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Nursing DX - Respiratory, Help!

I'm writing a care plan and I need some help nailing down the best Nursing dx. I don't know whether to go with Ineffective Airway Clearance or Impaired Gas exchange.

My patient has a almost constant productive wet cough with clear secretions, 92% 02 sat on Room air(02 is ordered), c/o SOB and difficulty breathing, and posterior crackles and wheezing.

The secretions are clear making it difficult for me to write up Impaired gas exchange and the accompanying rationale since I can't really say it's an infection in the alveoli which would give my related to as ventilation perfusion.

Then with ineffective airway clearance, my question relates to the fact the patients cough is productive and constant, would this NDx still be correct? I'm confused as I thought ineffective airway clearance is for a non productive or absent cough?

Any help is appreciated, thanks.

I would think more along the lines of ineffective breathing pattern. Sure, his sat is 92 percent, but that isn't great, and he is also having shortness of breath and difficulty breathing, and he has adventitious breath sounds. I don't think he has ineffective airway clearance since he is coughing and the cough is productive. Impaired gas exchange can't really be evaluated unless you have an ABG to go along with his oxygen saturation. What is his respiration rate? Is he struggling to breath? These are things you need to know in order to evaluate what his respiratory status really is. If he is complaining of shortness of breath and difficulty breathing, has adventitious breath sounds, and is struggling at all to breathe, then I would go with ineffective breathing pattern.

Esme12, ASN, BSN, RN

Specializes in Critical Care, ED, Cath lab, CTPAC,Trauma.





care plan basics:

every single nursing diagnosis has its own set of symptoms, or defining characteristics. they are listed in the nanda taxonomy and in many of the current nursing care plan books that are currently on the market that include nursing diagnosis information. you need to have access to these books when you are working on care plans. there are currently 188 nursing diagnoses that nanda has defined and given related factors and defining characteristics for. what you need to do is get this information to help you in writing care plans so you diagnose your patients correctly.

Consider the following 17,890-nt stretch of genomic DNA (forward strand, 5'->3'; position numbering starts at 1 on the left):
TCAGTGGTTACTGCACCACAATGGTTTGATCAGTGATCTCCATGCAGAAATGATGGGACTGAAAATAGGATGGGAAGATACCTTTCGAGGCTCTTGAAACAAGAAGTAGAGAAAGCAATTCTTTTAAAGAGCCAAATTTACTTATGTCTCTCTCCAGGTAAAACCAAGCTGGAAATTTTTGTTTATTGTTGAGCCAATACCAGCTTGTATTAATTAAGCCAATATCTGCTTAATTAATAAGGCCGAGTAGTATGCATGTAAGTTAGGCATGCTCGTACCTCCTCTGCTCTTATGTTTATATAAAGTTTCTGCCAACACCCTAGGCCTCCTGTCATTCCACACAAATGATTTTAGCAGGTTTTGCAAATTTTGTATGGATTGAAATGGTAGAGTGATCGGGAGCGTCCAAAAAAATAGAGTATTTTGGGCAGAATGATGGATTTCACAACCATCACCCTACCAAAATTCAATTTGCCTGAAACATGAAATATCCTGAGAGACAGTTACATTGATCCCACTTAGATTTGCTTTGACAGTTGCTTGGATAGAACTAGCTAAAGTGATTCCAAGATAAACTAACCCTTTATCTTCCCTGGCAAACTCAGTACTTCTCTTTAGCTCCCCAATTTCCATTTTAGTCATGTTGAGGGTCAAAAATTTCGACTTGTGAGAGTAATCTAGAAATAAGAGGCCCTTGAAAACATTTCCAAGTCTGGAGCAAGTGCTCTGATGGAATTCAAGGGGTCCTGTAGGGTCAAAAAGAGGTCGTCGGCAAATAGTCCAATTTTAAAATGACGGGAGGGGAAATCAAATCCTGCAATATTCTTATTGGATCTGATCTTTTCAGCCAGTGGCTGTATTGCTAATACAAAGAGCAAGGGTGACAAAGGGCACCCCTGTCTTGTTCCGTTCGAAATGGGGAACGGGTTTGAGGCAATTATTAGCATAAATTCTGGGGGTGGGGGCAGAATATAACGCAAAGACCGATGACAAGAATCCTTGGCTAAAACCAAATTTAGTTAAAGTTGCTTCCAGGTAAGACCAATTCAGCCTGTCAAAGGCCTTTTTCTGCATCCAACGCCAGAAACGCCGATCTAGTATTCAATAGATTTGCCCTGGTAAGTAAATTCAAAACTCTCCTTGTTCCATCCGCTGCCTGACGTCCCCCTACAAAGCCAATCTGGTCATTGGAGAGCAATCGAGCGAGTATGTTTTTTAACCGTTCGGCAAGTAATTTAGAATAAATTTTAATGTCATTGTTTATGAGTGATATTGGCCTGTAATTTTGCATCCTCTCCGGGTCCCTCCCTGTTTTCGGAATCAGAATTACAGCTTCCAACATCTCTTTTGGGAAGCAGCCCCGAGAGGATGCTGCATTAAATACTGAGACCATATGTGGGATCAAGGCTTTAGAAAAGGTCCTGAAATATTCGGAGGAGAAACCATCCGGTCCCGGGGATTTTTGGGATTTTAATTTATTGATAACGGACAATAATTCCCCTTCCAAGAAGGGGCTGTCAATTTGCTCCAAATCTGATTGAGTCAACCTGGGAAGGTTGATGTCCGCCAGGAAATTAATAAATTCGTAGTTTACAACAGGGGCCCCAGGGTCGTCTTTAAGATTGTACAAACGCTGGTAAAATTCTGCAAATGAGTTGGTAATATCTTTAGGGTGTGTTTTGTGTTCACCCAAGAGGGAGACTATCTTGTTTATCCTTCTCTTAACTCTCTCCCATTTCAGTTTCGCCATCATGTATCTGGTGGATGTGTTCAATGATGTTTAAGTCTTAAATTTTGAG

don't focus your efforts on the nursing diagnoses when you should be focusing on the assessment and the patients abnormal data that you collected. these will become their symptoms, or what nanda calls defining characteristics.

how does a doctor diagnose? he/she does (hopefully) a thorough medical history and physical examination first. surprise! we do that too! it's part of step #1 of the nursing process. only then, does he use "medical decision making" to ferret out the symptoms the patient is having and determine which medical diagnosis applies in that particular case. each medical diagnosis has a defined list of symptoms that the patient's illness must match. another surprise! we do that too! we call it "critical thinking and it's part of step #2 of the nursing process. the nanda taxonomy lists the symptoms that go with each nursing diagnosis.

here are the steps of the nursing process and what you should be doing in each step when you are doing a written care plan:

  1. assessment (collect data from medical record, do a physical assessment of the patient, assess adl's, look up information about your patient's medical diseases/conditions to learn about the signs and symptoms and pathophysiology)
  2. determination of the patient's problem(s)/nursing diagnosis (make a list of the abnormal assessment data, match your abnormal assessment data to likely nursing diagnoses, decide on the nursing diagnoses to use)
  3. planning (write measurable goals/outcomes and nursing interventions)
  4. implementation (initiate the care plan)
  5. evaluation (determine if goals/outcomes have been met)

now, listen up, because what i am telling you next is very important information and is probably going to change your whole attitude about care plans and the nursing process. . .a care plan is nothing more than the written documentation of the nursing process you use to solve one or more of a patient's nursing problems. the nursing process itself is a problem solving method that was extrapolated from the scientific method used by the various science disciplines in proving or disproving theories.



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